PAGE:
https://www.upwork.com/legal#prirp

 

Knowing all this may not help you because there may be a limited amount of things you can do to actual stop them (if you even know they are using it).  However, you may find that a good implied threat might work.  

Hi Mark, 

 

Thank you for your detailed response. That makes complete sense to me, and I know for a fact that the client was going to print and distribute this flyer for use at a convention this weekend.

I will going forward be selective using manual hours, and I feel you are right that the client knew this loophole and used it to their advantage.

I wanted to find out my IP rights as a mere tool to send to the client to try and push for payment or come to a solution.

 

Much appreciated,

Sam

When I first started out I had a friend put me in touch with a non-profit that wanted a website built. I designed a mock-up for them on spec because I wanted the larger work. Of course I didn’t get it they had someone tell them they could do it for a tenth what I had quoted (which makes one of us a fool for sure).
Long story short I still use that design all the time with clients. I did like Petra said and tore out their bits. That is probably the only satisfaction you are going to get.
I encourage you to ask questions on this forum and let us help you try to wipe this experience off the books.


Mark F wrote:

 

Knowing all this may not help you because there may be a limited amount of things you can do to actual stop them (if you even know they are using it).  However, you may find that a good implied threat might work.  


She can actually get an injunction to keep them from distributing the brochures they have presumably paid to have printed if they don't pay her. That's probably not cost-effective, but it's a hell of a threat.


Tiffany S wrote:

Mark F wrote:

 

Knowing all this may not help you because there may be a limited amount of things you can do to actual stop them (if you even know they are using it).  However, you may find that a good implied threat might work.  


She can actually get an injunction to keep them from distributing the brochures they have presumably paid to have printed if they don't pay her. That's probably not cost-effective, but it's a hell of a threat.


I only once (in all my years here) came close to (maybe?) not getting paid. It was back in the day when there was no Escrow at all so you basically got paid if and when the client felt that way inclined.

 

I had translated a lengthy presentation as well as a conference-pack for a big product launch at a very fancy hotel in Bavaria.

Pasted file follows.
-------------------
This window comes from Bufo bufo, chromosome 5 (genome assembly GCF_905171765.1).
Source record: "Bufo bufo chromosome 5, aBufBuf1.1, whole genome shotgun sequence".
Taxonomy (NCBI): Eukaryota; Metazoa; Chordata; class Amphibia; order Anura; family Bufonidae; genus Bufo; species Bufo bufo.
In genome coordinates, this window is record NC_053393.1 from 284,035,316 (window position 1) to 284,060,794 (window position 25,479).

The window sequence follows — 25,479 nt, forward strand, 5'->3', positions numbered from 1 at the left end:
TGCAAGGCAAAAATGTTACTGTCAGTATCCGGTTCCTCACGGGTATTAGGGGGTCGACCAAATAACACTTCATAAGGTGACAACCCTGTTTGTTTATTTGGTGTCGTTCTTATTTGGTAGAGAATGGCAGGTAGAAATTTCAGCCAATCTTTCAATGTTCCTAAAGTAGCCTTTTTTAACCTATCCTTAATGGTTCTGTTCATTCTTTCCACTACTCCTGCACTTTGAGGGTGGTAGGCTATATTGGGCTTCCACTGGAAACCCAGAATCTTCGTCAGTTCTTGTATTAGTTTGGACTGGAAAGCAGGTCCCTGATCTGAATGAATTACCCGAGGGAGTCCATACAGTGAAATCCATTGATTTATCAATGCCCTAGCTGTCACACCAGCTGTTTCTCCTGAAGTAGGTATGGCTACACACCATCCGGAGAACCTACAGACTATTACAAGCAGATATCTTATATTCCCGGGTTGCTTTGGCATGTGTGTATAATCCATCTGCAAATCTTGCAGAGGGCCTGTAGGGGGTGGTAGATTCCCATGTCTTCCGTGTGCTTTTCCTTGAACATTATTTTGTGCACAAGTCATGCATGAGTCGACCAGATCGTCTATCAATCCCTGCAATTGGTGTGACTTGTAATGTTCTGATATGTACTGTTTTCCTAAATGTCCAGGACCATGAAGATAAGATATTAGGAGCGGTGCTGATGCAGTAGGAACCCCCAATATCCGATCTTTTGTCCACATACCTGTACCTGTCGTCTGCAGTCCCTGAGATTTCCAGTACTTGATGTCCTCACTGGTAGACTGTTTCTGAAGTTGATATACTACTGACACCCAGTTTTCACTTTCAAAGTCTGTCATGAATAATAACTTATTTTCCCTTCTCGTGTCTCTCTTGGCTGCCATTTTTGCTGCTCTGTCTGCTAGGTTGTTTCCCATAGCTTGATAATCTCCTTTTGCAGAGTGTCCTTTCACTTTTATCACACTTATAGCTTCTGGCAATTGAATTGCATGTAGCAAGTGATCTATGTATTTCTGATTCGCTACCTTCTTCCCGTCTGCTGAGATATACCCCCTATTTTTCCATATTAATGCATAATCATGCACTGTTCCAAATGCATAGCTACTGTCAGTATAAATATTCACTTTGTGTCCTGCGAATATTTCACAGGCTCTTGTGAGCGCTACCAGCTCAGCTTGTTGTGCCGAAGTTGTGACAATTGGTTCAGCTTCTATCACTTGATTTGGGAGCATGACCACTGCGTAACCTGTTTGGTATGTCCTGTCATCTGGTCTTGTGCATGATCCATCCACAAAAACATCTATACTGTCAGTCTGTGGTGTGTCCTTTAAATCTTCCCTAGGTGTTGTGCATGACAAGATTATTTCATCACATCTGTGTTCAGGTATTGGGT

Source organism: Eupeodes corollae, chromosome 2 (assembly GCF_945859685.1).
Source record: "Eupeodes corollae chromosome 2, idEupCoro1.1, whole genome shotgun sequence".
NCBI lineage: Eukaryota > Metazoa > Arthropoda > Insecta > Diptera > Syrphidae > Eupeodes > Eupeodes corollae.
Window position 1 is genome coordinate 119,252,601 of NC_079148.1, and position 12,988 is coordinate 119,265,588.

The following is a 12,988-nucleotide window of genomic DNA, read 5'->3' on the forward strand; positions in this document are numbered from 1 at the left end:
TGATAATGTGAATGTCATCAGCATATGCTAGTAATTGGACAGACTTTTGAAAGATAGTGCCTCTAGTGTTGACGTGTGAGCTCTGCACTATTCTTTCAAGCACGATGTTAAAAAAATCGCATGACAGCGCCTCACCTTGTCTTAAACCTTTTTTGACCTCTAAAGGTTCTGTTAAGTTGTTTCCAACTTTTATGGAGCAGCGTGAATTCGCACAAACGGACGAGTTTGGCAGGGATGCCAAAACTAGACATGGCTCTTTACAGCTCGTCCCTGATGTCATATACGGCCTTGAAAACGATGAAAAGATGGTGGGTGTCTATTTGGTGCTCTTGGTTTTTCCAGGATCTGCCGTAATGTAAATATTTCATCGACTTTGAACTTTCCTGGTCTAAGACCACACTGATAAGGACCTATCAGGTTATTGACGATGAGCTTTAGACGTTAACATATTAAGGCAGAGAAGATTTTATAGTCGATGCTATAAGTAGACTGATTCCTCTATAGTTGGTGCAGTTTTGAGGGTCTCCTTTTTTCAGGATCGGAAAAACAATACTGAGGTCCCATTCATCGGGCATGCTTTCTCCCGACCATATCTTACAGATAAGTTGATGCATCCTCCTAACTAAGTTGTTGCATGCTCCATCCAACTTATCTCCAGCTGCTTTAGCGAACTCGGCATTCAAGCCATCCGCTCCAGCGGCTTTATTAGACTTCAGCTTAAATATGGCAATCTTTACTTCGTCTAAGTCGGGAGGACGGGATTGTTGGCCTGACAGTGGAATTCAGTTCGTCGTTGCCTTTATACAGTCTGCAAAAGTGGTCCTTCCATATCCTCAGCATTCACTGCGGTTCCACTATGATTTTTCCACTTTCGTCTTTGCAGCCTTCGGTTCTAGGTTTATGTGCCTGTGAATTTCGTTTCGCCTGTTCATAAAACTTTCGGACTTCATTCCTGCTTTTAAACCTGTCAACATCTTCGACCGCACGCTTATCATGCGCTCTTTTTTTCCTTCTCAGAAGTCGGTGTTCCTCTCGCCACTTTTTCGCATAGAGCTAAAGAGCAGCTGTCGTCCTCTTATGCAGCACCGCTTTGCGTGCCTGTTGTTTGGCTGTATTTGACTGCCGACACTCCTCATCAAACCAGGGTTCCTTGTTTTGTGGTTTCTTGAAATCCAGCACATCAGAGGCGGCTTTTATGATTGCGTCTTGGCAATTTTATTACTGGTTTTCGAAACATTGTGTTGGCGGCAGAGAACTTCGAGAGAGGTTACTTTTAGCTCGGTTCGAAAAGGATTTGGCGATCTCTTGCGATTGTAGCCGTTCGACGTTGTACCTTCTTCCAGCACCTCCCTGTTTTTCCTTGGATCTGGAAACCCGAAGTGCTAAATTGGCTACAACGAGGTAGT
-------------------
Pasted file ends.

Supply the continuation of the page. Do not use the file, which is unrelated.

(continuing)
The client went silent on me after I submitted the work - so I eventually had a German lawyer fax a vague but strongly worded promise of action to stop the event going forward to the hotel and the client the day before, as the material used was not owned by the client, hence could not be used without my permission and I wanted payment in full before granting it.

 

I was paid not 15 minutes later with a big fat apology. I probably could not have done that without a lawyer in the family though.

Samantha, as others have noted - until you are paid in full and the money is in you bank account - you own the work.  If you can't scare the client into paying, then tweak, change, or substitute their logo and then use it as an example of your work. BTW, it is perfectly acceptable to use it as a sample attached to a proposal; just do not put it as is in your U. portfolio.

Thanks Wendy. That was also my follow up question to this situation - if it was acceptable to use in my portfolio or as an example of work.


Tiffany S wrote:

Mark F wrote:

 

Knowing all this may not help you because there may be a limited amount of things you can do to actual stop them (if you even know they are using it).  However, you may find that a good implied threat might work.  


She can actually get an injunction to keep them from distributing the brochures they have presumably paid to have printed if they don't pay her. That's probably not cost-effective, but it's a hell of a threat.


Yeah, I was thinking Cease and Desist but without a lawyer's letterhead I am not sure it would do any good.  Would it be WORTH engaging a lawyer to do it?

 

No. 

 

Would I do it to go after the cheap SOB...probably.  It's one thing to steal someone's time but quite another to take their work.  

 

But would it be worth it...probably not.


Mark F wrote:

Would it be WORTH engaging a lawyer to do it?

 

No. 

 

Would I do it to go after the cheap SOB...probably.  It's one thing to steal someone's time but quite another to take their work.  

 

But would it be worth it...probably not.


This is the funnest part of having a law degree in your back pocket.

Not all of us had the foresight to do that Tif!